me? No matter how hard you try. The great story they were
telling, which I did not fully understand, was from another time

when no one had eyes, only kidneys, fingers, and funny bones.
All of this, told in the smelly foreign language of fish-sock

feet. Does this happen in your country too? Have you noticed
what can pass between people who don’t know each other but

need change and the change machine is broken and suddenly
somebody reaches into their pockets, to make a dollar in quarters,

to make clean clothes, to get back home? In your country
have you ever seen that kind of joy erupt before? A student

of some wise imperfect architecture walked in that day like
he was only there because the storm had knocked out the knob

& tube in his condo and he was in a pickle, so he stood way
over on the side, far away from the band of magicians laughing

at the suns and moons being made on the floor by their sock
feet and me with my dangling spider ears. His many hardback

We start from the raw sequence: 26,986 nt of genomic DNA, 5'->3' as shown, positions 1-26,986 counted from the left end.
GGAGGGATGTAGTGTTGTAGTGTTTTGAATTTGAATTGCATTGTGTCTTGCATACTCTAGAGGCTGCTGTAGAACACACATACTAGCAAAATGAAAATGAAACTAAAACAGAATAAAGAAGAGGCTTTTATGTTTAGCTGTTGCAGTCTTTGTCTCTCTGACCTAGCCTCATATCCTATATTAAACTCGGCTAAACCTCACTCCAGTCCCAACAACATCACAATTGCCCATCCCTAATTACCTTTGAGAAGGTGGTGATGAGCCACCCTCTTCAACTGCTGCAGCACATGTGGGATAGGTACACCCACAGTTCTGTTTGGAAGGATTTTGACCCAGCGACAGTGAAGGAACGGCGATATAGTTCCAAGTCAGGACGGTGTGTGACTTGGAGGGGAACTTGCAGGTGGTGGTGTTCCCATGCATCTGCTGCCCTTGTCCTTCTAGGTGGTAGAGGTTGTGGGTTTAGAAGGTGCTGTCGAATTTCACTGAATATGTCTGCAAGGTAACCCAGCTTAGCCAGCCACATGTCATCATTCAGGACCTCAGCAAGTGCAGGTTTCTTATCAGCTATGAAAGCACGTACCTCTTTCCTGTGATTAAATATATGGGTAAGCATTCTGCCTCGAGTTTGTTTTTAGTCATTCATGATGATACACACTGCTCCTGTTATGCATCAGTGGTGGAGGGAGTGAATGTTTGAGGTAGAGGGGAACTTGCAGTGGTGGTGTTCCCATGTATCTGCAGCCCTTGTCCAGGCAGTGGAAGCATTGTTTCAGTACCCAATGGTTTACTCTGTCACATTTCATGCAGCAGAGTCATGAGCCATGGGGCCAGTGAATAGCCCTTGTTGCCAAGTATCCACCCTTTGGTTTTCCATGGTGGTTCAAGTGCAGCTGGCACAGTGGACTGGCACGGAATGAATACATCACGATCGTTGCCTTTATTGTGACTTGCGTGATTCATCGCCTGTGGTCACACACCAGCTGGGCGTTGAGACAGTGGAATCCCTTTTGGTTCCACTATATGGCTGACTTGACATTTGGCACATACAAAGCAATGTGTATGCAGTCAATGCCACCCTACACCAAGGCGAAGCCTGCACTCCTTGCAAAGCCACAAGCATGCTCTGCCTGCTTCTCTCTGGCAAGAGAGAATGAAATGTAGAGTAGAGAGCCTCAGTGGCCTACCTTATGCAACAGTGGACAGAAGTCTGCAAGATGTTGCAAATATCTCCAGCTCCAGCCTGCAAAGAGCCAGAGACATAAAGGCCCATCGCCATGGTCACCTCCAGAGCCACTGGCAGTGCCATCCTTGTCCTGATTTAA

books were stacked high between us, and his box of laundry
detergent was so gigantic that it could have washed all the

clothes in town on both sides of the tracks. Behind him
in the glass I could see he was drawing a trellis on his shiny

electronic pad that he didn’t want to share. He never once
looked up to see who was in the room with him. Not even

when the young mother with the very recent and still blooming
black eye walked in with her four swing-dancing watotos

and no sunglasses. Never once lowering her head or looking
away. She caught me staring at the new birth of her new black

eye: Are you okay? I was just about to ask but she got her
unbruised question out first. Sister of Anansi, I meant to

ask you this last week—Is all that your hair? And if it is,
do you know that you can speak directly with your ancestors?

No call waiting. No busy signal. We smiled at each other
as if we had the same middle name or birthday. I don’t

know if people in your country speak to each other as
loquaciously as they do in mine or if they speak to each